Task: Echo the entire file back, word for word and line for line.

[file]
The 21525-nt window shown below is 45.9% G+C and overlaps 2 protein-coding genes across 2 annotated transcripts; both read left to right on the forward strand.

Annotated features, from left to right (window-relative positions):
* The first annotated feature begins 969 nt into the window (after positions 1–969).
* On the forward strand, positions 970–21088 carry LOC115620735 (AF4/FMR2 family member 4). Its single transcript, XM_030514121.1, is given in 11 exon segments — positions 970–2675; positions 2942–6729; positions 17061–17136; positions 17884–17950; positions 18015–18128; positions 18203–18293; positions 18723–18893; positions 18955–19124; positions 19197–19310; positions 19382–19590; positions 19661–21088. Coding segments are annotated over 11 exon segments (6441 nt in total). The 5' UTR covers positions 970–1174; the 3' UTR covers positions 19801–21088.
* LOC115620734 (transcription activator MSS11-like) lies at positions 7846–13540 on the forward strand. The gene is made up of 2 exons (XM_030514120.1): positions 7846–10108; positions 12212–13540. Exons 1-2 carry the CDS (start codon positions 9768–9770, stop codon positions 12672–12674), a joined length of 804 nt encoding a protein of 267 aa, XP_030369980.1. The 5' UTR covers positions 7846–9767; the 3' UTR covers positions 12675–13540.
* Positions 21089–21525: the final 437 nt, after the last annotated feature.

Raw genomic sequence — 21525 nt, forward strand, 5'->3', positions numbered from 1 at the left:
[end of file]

The 21525-nt window shown below is 45.9% G+C and overlaps 2 protein-coding genes across 2 annotated transcripts; both read left to right on the forward strand.

Annotated features, from left to right (window-relative positions):
* The first annotated feature begins 969 nt into the window (after positions 1–969).
* On the forward strand, positions 970–21088 carry LOC115620735 (AF4/FMR2 family member 4). Its single transcript, XM_030514121.1, is given in 11 exon segments — positions 970–2675; positions 2942–6729; positions 17061–17136; positions 17884–17950; positions 18015–18128; positions 18203–18293; positions 18723–18893; positions 18955–19124; positions 19197–19310; positions 19382–19590; positions 19661–21088. Coding segments are annotated over 11 exon segments (6441 nt in total). The 5' UTR covers positions 970–1174; the 3' UTR covers positions 19801–21088.
* LOC115620734 (transcription activator MSS11-like) lies at positions 7846–13540 on the forward strand. The gene is made up of 2 exons (XM_030514120.1): positions 7846–10108; positions 12212–13540. Exons 1-2 carry the CDS (start codon positions 9768–9770, stop codon positions 12672–12674), a joined length of 804 nt encoding a protein of 267 aa, XP_030369980.1. The 5' UTR covers positions 7846–9767; the 3' UTR covers positions 12675–13540.
* Positions 21089–21525: the final 437 nt, after the last annotated feature.

Raw genomic sequence — 21525 nt, forward strand, 5'->3', positions numbered from 1 at the left: